The pandemic is a driving force behind sustainable branding – Part 1

In honour of #PlasticFreeJuly, I’d like to share with you different campaigns and initiatives that focus on sustainability, and how it relates to marketing and branding material redesigns.

These are charities whose marketing and branding goals coincide with common, positive outcomes from the pandemic: people want to reduce plastic use, protect the environment and wildlife, drive less, and spend more time outdoors. These same charities also align with the #buildbackbetter government campaign goals.

Let’s first look at The National Trust.

The National Trust puts the environment at the forefront of all they do!

The National Trust understands how reducing waste significantly impacts the wildlife and environment they aim to protect, preserve and help thrive, regardless of a pandemic or not. So The National Trust started examining the materials they were using and how to reduce waste in these areas, even before the pandemic hit.

I first started seeing changes to plastic-free materials used by the National Trust via its magazine wraps and membership cards.

Since 2018, The National Trust switched to using potato starch material as a means to cover the members’ magazine issues. It was part of a vast phase out of single use plastics by the charity.

Since 2020, the membership cards were made from 100% recyclable and compostable materials. The membership cards continued to work the same as before but this meant that the National Trust changed the design layout to include further information on the card itself explaining the change and showing how these materials are recyclable.

Since the pandemic, The National Trust has taken an environmental commitment further. They believe in the UK government’s pledge to “Build Back Better.” The government has seen lockdown bring about a cut to climate change emissions and the National Trust wants to build upon this.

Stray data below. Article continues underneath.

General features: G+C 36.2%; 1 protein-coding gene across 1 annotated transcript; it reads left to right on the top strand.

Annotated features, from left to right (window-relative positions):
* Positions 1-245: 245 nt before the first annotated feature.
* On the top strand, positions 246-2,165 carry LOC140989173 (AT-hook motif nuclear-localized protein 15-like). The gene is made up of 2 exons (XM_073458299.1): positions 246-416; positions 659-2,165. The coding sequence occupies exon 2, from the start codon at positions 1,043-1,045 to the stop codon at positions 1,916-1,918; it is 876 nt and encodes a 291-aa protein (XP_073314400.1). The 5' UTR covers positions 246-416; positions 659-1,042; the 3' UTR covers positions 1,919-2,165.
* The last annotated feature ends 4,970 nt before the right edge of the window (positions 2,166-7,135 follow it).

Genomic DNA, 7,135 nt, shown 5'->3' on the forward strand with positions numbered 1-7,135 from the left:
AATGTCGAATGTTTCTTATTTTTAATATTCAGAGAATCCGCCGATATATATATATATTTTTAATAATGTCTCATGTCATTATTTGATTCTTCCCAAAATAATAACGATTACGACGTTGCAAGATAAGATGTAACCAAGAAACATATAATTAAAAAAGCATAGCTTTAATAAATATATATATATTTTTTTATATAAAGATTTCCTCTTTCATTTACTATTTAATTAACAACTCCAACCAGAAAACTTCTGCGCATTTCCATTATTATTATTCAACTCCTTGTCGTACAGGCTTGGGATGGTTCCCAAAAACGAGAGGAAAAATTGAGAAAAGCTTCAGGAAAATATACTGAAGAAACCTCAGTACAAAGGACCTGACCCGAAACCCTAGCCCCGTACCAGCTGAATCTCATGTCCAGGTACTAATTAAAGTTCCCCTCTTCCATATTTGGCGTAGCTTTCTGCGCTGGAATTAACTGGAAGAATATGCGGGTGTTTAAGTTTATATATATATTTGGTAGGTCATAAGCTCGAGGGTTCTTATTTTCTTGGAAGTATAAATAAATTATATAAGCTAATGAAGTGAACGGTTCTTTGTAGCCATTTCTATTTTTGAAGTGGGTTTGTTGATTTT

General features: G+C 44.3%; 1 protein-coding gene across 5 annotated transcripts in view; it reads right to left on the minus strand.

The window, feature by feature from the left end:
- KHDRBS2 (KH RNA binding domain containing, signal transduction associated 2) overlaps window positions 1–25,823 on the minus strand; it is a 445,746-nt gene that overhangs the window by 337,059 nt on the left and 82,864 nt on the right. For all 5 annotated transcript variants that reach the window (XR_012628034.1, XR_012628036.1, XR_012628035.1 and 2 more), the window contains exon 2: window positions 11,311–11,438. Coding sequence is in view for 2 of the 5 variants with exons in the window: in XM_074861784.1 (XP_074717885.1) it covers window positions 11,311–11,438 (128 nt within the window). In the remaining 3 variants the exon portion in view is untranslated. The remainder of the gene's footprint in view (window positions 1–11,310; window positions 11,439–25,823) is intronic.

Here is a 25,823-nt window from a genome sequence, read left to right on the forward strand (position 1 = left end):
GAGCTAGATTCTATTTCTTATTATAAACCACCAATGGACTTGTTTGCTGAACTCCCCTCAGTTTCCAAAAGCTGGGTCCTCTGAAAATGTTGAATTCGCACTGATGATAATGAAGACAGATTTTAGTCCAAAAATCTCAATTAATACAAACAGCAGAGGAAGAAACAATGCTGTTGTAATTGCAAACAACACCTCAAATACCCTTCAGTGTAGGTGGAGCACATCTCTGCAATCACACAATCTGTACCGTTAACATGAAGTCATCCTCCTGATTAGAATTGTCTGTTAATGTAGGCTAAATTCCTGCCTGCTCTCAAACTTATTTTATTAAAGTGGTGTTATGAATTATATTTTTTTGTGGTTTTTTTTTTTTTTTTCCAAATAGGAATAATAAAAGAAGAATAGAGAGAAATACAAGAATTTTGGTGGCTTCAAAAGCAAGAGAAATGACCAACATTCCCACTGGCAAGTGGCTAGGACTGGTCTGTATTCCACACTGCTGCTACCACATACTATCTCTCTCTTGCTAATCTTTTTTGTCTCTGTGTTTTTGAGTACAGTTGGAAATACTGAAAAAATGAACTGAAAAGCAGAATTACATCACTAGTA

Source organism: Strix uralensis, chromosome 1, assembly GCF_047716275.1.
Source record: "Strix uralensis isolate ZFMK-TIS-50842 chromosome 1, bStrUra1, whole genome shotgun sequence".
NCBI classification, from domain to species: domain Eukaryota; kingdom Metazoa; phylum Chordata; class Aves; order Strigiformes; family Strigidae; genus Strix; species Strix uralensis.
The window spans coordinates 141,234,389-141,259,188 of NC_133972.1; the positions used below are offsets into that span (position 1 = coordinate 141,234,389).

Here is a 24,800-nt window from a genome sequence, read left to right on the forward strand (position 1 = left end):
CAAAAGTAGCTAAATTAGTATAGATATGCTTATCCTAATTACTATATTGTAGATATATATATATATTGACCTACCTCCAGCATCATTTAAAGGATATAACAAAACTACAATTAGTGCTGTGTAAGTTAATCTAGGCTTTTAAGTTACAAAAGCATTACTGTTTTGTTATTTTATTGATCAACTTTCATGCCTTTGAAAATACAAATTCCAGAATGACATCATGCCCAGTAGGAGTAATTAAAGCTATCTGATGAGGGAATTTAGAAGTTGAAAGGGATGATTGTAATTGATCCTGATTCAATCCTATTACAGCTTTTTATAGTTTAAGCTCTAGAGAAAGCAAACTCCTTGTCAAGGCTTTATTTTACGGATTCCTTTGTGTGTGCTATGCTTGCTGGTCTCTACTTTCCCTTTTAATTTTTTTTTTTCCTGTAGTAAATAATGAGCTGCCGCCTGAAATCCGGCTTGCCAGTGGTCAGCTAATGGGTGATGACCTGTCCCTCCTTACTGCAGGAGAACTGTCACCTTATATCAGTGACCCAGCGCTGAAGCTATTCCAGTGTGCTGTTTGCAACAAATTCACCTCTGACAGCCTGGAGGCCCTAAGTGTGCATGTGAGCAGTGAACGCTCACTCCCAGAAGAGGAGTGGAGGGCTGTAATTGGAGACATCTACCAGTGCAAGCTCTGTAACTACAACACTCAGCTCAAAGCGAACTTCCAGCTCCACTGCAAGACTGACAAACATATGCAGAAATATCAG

Committed to their purpose

So the National Trust has made a commitment to the UK public. Some of the guarantees:

  • The charity will create green corridors for people and nature near towns and cities.
  • By 2021, 50% of the charity’s energy needs will be met by renewable sources.
  • By 2030, the charity will become carbon net zero.

Through making these effective changes, The National Trust shows how on-brand every component of the organisation is. These adaptations coincide with its reducing waste goals. It complements the government’s “Build Back Better” campaign too. The conservation charity has chosen to show this through visuals, illustrations and graphics. Branding that is recognisably The National Trust. It speaks volumes to the public, benefactors and members without the need to say a word. It is easily adaptable too for social media, digital, and more.

Next week, I’ll dive into Waste Knot, a purpose-led organisation waging a war on waste from field to plate and how I developed and created a new brand design for them propelling them forward onto winning this war.

Further reading

Learn more about ‘how telling your brand story can shape the future you want to see’ in my article published with CharityComms.


Image: Marcus Platt | Unsplash

Becks Neale is a Dorset Designer & Brand Consultant, working alongside charities, community initiatives and purpose-led organisations to achieve a brand they love and live, by distilling their brand story.

Design to tell your story.

© inkshed design studio

One Response to “The pandemic is a driving force behind sustainable branding – Part 1”